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Workflows: an Overview and Why You Need One

Articles,23 Jul 2019
Workflows: an Overview and Why You Need One

What is a Workflow?

You may be surprised to find that you use workflows every day–even in your personal life. If you decide to head out to the movies with friends on a sunny Saturday afternoon, you’ll use some kind of workflow to accomplish that goal. Whether you think about it as a workflow or not, you have a set of steps that dictates how you find friends to go with, which movie to watch, how you buy tickets, and other key aspects of your outing such as:

  • Will you buy tickets online or at the theater?
  • Will you eat popcorn instead of dinner and have a late dinner?
  • How will you get your friends on-board? Will you text them a few hours in advance or a few days in advance?
  • How will you decide who to invite?

These questions all become a part of your workflow, dictating habits, actions, patterns, and outcomes. Your job is to determine how your approach to the situation will impact outcomes and how each choice will help you accomplish the goal of seeing a movie with friends.

So what is a workflow?

A workflow is a series of repeatable steps or tasks that follows a certain sequence. Put in the simplest terms, it’s a plan that carries you from one stage of a project or task to the next until an entire plan is accomplished. One of the most important elements of any workflow actually has nothing to do with the actual completion of tasks; it lies in the workflow’s ability to define hand-offs and interactions between teammates, teams, and processes.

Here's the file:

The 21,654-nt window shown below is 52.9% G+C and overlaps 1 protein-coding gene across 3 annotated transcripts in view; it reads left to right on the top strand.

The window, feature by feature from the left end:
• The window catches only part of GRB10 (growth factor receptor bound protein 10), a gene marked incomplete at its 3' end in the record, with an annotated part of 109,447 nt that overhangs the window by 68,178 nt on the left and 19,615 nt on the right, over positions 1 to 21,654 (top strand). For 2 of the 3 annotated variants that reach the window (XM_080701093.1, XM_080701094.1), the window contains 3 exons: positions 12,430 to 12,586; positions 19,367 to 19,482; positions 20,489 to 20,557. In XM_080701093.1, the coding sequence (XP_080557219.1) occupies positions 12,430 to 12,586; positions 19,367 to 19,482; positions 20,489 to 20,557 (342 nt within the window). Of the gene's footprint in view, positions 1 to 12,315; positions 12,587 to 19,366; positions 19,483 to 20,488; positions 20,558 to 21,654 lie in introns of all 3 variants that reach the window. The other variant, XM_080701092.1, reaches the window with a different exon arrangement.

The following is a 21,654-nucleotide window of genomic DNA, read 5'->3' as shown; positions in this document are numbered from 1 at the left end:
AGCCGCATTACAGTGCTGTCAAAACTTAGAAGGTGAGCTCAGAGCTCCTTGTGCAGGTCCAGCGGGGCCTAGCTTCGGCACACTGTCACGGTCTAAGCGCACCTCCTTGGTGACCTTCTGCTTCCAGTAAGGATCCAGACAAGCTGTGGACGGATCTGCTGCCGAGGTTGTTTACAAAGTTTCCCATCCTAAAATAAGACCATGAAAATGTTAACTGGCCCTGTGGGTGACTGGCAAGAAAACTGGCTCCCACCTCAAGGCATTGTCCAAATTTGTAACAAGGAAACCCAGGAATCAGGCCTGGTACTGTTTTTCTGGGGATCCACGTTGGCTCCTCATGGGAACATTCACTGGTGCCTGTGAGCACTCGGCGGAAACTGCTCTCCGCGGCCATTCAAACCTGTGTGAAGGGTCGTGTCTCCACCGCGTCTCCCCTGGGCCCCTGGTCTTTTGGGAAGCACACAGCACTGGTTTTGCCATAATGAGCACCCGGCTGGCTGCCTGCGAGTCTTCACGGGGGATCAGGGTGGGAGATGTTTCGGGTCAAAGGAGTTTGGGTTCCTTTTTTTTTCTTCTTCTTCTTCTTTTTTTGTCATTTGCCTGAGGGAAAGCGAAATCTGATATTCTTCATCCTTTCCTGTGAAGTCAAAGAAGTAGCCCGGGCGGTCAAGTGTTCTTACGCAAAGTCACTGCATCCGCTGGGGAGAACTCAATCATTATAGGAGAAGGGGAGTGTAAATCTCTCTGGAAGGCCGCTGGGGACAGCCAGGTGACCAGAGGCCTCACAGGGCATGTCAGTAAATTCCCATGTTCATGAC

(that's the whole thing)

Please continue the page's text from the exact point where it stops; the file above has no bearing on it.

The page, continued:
One of the easiest ways to understand workflows is to view them in context. For example, different departments may utilize workflows to manage a myriad of routine tasks:

  • Human resources: hiring, onboarding and offboarding, retirement planning and support, training, performance assessment, etc.
  • Marketing: email marketing, blog writing, SEO, PPC, social media marketing, project management, etc.
  • Sales: lead generation & nurturing, forecasting, revenue management, order processing, delivery, payments, etc.
  • IT and Engineering: project management, QA, team management, technological directing, etc.
  • Product: user testing and feedback, release cycles, analytics, prototyping, etc.

The history of the workflow process

Workflows found their start in the manufacturing industry. One of the earliest uses of the term can be traced back to a 1921 railway engineering journal. Since then, academics, organizations, and management professionals seeking to improve efficiency have studied the deliberate and rational organization of work. Major events and research like WWII and NASA’s Apollo program further strengthened interest in process improvement and organization.

Pioneering mechanical engineers Henry Gantt and Frederick Taylor are both frequently noted as some of the first individuals to begin organizing tasks into something akin to workflows. Both men acted as project managers at the time (although the term hadn’t been coined yet). They relied on a handful of methods to organize work graphically and efficiently for themselves and their colleagues.

Eventually, Gantt adopted the use of the Polish harmonogram. The harmonogram is commonly seen as the predecessor to Gantt’s own approach to organizing work: the Gantt chart. Gantt charts are often equated with bar charts; they help create a visual illustration of project schedules and dependencies.